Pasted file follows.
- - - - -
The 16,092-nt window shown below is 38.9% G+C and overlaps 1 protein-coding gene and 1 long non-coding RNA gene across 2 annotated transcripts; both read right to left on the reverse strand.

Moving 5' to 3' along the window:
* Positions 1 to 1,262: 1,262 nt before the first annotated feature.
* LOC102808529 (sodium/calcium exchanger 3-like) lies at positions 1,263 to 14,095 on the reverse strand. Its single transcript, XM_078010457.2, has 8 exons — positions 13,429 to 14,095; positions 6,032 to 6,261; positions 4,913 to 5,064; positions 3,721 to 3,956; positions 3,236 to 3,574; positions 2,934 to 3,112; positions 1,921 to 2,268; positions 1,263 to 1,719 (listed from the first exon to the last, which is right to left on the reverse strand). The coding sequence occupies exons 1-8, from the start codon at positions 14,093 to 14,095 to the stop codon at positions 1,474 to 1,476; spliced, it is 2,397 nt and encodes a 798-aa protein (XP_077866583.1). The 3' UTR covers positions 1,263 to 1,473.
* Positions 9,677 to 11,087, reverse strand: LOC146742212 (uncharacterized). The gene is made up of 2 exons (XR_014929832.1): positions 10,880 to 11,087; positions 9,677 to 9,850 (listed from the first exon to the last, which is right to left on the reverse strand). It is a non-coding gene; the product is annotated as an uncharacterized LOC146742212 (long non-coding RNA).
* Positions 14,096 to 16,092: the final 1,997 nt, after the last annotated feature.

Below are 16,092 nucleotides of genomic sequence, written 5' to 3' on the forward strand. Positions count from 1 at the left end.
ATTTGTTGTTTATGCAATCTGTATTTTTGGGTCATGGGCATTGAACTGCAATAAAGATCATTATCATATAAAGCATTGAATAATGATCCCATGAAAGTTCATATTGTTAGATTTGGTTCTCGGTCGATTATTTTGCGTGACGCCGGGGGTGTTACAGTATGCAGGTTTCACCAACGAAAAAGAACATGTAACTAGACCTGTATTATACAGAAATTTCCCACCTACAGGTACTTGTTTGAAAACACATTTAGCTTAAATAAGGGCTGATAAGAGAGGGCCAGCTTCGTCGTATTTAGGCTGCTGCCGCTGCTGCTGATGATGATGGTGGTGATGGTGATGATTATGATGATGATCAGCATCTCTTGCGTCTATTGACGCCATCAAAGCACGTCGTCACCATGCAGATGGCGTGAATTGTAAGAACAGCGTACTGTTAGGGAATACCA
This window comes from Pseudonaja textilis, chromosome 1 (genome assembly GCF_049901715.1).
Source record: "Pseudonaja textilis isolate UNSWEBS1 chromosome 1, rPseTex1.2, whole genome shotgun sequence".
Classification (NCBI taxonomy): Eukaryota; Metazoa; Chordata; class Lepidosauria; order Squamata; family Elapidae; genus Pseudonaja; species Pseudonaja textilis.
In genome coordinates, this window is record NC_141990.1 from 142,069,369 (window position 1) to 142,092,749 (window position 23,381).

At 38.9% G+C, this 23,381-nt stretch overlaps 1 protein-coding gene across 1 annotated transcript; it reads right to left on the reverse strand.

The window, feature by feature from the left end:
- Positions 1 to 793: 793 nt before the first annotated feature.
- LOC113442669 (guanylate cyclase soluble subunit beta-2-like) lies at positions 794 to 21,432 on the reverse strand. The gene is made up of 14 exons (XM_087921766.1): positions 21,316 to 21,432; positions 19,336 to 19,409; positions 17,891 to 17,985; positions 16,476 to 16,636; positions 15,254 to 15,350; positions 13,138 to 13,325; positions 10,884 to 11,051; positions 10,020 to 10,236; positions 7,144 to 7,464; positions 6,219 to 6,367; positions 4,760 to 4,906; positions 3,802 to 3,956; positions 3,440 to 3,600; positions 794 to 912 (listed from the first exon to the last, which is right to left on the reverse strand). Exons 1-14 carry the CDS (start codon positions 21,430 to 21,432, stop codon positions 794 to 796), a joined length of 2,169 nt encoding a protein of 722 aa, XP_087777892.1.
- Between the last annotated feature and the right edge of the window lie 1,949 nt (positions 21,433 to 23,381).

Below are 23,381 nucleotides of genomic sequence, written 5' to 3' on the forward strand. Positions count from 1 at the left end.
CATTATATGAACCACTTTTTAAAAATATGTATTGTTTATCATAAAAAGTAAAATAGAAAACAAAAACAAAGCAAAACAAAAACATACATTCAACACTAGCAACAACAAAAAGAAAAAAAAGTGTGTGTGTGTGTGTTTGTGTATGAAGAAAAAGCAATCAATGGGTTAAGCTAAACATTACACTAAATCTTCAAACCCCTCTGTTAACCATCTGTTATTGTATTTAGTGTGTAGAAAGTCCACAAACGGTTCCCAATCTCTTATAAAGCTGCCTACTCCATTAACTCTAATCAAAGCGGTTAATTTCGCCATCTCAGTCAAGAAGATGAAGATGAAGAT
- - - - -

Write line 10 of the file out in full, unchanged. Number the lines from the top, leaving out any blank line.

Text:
Source record: "Pseudonaja textilis isolate UNSWEBS1 chromosome 1, rPseTex1.2, whole genome shotgun sequence".